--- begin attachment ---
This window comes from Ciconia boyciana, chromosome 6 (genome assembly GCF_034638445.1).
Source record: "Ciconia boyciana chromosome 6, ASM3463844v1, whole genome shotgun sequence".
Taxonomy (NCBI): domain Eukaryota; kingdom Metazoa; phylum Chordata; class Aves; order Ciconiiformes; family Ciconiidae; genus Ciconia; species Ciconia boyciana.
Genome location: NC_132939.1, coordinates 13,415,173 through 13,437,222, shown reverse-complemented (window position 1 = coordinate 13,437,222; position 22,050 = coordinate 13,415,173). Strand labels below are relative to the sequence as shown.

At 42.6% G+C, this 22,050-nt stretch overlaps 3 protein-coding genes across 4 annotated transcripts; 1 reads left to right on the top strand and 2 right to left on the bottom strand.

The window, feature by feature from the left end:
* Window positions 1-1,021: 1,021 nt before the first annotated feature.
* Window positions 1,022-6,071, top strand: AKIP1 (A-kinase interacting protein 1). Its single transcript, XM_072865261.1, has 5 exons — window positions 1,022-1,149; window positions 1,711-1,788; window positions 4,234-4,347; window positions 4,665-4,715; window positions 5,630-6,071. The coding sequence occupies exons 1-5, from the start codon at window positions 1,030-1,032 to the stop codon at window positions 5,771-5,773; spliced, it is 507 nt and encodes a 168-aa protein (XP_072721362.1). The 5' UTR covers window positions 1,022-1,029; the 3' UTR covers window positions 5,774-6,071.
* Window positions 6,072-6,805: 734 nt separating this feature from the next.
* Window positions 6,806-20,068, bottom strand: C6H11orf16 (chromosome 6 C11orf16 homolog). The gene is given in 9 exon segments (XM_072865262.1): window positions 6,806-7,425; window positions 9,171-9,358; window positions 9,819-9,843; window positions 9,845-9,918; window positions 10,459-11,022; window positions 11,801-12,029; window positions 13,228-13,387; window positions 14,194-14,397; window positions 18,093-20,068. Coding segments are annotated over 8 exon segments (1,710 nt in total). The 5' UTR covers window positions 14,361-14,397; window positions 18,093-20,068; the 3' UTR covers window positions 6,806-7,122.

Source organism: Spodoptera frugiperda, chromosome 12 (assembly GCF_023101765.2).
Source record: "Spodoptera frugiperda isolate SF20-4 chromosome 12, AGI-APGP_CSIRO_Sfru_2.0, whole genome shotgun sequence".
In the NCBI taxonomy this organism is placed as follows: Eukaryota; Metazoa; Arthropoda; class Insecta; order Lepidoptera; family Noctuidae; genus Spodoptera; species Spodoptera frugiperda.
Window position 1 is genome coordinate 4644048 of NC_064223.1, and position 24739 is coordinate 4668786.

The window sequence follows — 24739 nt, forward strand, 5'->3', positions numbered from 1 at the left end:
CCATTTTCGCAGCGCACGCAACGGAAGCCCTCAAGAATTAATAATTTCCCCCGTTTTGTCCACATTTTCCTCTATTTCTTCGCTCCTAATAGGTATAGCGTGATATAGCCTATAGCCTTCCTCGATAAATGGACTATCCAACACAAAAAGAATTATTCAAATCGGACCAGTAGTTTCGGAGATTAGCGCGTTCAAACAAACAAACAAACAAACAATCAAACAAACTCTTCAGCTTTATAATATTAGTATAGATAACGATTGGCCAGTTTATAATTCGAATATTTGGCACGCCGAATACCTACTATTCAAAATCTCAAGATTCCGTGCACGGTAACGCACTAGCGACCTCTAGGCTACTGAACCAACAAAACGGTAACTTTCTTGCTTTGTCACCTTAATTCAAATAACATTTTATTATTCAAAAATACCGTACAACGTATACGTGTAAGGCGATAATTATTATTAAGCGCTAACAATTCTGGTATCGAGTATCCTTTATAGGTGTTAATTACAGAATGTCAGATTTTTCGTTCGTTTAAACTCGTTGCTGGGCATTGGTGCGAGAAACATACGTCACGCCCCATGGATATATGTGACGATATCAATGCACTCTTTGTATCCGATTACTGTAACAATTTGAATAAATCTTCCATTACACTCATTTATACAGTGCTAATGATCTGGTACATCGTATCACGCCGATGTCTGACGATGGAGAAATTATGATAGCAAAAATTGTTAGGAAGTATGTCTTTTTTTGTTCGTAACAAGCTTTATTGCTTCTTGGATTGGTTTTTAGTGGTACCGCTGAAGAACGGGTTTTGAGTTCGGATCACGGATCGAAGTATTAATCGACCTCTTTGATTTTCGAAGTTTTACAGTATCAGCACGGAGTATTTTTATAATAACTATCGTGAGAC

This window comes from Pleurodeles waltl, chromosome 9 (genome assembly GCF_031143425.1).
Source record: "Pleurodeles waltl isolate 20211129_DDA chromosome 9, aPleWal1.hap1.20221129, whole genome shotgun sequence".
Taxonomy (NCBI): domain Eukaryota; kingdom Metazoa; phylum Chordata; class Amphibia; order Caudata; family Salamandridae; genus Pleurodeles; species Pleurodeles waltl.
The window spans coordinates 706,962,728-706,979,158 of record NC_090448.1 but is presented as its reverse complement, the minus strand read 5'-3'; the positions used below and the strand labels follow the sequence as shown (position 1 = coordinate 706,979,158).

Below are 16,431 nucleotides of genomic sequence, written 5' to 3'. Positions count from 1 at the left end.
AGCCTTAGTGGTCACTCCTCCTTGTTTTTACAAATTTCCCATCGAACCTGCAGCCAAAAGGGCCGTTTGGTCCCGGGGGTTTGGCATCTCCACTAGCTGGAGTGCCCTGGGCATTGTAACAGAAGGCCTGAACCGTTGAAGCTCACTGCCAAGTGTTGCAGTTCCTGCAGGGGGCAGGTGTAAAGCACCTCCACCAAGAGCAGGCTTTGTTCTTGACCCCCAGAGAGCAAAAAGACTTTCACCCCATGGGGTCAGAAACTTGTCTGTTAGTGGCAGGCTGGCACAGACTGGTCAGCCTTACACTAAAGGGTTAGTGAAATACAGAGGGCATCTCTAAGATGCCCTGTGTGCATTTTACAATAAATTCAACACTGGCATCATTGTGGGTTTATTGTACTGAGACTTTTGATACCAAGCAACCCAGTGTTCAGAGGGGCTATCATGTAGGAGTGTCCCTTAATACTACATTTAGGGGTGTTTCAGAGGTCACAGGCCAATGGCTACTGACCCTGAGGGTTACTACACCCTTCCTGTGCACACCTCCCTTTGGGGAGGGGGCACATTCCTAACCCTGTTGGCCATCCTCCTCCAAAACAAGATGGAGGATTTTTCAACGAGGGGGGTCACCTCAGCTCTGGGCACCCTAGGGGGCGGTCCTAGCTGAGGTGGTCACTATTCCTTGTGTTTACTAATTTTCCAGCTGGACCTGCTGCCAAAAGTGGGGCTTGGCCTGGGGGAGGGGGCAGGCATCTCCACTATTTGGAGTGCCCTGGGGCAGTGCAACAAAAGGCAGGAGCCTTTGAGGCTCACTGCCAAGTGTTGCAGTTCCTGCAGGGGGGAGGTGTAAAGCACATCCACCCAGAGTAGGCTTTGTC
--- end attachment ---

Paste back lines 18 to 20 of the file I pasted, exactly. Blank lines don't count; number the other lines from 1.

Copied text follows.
Source record: "Pleurodeles waltl isolate 20211129_DDA chromosome 9, aPleWal1.hap1.20221129, whole genome shotgun sequence".
Taxonomy (NCBI): domain Eukaryota; kingdom Metazoa; phylum Chordata; class Amphibia; order Caudata; family Salamandridae; genus Pleurodeles; species Pleurodeles waltl.
The window spans coordinates 706,962,728-706,979,158 of record NC_090448.1 but is presented as its reverse complement, the minus strand read 5'-3'; the positions used below and the strand labels follow the sequence as shown (position 1 = coordinate 706,979,158).